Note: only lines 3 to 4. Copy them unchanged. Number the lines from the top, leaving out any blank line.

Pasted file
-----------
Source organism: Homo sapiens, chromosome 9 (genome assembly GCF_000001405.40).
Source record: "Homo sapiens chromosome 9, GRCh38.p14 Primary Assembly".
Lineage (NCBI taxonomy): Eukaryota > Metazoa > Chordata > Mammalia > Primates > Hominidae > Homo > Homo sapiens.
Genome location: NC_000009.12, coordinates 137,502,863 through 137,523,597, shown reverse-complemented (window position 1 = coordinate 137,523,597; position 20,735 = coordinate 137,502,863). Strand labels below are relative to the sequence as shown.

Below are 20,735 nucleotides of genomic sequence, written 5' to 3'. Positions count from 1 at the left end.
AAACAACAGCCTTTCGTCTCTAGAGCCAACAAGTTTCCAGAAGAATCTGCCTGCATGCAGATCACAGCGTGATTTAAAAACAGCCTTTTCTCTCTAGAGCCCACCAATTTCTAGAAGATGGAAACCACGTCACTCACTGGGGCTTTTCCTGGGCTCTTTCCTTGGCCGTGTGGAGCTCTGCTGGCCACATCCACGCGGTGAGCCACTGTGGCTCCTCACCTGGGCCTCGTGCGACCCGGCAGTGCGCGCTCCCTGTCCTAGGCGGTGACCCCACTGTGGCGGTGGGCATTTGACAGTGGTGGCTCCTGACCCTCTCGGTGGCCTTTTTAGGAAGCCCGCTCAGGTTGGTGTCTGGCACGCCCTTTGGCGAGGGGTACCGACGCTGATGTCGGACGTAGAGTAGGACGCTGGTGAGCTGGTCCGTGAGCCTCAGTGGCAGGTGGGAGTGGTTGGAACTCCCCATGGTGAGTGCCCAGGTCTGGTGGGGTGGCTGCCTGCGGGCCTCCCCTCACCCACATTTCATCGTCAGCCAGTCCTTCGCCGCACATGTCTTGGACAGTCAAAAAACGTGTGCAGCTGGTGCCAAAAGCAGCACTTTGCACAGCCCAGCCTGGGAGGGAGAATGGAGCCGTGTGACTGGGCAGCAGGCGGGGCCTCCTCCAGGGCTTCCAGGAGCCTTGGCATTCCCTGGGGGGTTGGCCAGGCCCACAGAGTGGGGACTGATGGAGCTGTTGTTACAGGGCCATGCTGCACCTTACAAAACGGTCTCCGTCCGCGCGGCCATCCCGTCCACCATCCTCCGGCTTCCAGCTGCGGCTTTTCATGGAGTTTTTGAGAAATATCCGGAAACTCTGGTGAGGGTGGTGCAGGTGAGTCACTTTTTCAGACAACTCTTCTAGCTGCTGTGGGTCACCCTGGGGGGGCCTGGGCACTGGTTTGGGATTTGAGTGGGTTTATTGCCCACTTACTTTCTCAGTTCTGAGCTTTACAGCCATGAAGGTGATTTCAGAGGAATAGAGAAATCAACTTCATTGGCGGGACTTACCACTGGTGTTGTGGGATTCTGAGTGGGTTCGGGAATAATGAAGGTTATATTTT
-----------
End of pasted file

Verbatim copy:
Lineage (NCBI taxonomy): Eukaryota > Metazoa > Chordata > Mammalia > Primates > Hominidae > Homo > Homo sapiens.
Genome location: NC_000009.12, coordinates 137,502,863 through 137,523,597, shown reverse-complemented (window position 1 = coordinate 137,523,597; position 20,735 = coordinate 137,502,863). Strand labels below are relative to the sequence as shown.